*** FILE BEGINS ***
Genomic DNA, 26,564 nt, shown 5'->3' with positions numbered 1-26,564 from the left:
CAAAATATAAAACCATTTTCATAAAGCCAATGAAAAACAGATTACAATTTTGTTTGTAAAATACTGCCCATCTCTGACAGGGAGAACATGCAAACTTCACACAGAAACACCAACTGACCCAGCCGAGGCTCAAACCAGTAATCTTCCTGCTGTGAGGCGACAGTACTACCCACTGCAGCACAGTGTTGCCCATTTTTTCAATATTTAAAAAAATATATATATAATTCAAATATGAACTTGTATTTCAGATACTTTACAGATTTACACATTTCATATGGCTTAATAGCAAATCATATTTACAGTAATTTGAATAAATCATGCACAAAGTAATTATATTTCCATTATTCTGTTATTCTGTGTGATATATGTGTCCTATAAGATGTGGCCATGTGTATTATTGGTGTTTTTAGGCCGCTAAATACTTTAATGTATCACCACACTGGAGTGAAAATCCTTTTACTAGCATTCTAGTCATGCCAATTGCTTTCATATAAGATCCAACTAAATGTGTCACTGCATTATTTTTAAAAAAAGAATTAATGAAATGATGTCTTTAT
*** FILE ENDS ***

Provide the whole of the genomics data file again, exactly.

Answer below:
Genomic DNA, 26,564 nt, shown 5'->3' with positions numbered 1-26,564 from the left:
CAAAATATAAAACCATTTTCATAAAGCCAATGAAAAACAGATTACAATTTTGTTTGTAAAATACTGCCCATCTCTGACAGGGAGAACATGCAAACTTCACACAGAAACACCAACTGACCCAGCCGAGGCTCAAACCAGTAATCTTCCTGCTGTGAGGCGACAGTACTACCCACTGCAGCACAGTGTTGCCCATTTTTTCAATATTTAAAAAAATATATATATAATTCAAATATGAACTTGTATTTCAGATACTTTACAGATTTACACATTTCATATGGCTTAATAGCAAATCATATTTACAGTAATTTGAATAAATCATGCACAAAGTAATTATATTTCCATTATTCTGTTATTCTGTGTGATATATGTGTCCTATAAGATGTGGCCATGTGTATTATTGGTGTTTTTAGGCCGCTAAATACTTTAATGTATCACCACACTGGAGTGAAAATCCTTTTACTAGCATTCTAGTCATGCCAATTGCTTTCATATAAGATCCAACTAAATGTGTCACTGCATTATTTTTAAAAAAAGAATTAATGAAATGATGTCTTTAT